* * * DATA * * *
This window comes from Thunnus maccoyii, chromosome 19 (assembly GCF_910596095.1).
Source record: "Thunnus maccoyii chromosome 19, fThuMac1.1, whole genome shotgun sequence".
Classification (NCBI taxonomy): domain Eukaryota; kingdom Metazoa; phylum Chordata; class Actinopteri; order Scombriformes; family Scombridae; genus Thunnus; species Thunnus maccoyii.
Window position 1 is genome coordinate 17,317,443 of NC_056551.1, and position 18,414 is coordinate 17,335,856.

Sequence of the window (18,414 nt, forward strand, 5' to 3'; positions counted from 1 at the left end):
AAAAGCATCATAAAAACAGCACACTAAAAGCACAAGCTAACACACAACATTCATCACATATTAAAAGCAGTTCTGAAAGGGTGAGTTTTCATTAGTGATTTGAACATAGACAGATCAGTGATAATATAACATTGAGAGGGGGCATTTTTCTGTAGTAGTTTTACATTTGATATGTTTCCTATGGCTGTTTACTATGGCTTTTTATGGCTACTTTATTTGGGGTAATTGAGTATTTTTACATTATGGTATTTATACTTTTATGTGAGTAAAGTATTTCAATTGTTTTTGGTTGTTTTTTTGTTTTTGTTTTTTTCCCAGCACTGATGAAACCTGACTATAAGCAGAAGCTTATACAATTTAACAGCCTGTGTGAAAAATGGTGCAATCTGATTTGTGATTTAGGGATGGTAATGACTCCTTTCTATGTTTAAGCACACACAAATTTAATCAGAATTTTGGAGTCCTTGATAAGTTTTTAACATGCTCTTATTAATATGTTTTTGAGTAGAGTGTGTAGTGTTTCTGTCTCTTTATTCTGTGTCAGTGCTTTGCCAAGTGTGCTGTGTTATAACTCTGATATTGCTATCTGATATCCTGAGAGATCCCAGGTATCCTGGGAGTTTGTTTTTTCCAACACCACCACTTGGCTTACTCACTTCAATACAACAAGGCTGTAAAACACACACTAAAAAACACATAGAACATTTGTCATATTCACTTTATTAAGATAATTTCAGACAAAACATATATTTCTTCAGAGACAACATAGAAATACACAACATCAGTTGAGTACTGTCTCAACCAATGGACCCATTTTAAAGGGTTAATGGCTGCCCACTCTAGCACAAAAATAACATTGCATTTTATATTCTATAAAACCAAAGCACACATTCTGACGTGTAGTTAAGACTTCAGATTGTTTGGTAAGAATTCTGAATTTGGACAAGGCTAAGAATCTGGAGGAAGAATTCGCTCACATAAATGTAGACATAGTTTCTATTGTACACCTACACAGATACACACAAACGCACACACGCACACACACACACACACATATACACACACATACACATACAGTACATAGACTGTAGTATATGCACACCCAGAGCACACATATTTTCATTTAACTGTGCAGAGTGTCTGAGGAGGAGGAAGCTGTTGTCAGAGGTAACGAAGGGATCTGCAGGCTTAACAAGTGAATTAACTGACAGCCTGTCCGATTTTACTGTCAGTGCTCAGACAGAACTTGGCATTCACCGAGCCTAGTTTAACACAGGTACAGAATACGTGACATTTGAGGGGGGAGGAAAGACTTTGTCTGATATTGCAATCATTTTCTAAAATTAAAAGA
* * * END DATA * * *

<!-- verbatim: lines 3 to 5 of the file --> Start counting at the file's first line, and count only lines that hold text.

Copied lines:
Classification (NCBI taxonomy): domain Eukaryota; kingdom Metazoa; phylum Chordata; class Actinopteri; order Scombriformes; family Scombridae; genus Thunnus; species Thunnus maccoyii.
Window position 1 is genome coordinate 17,317,443 of NC_056551.1, and position 18,414 is coordinate 17,335,856.

Sequence of the window (18,414 nt, forward strand, 5' to 3'; positions counted from 1 at the left end):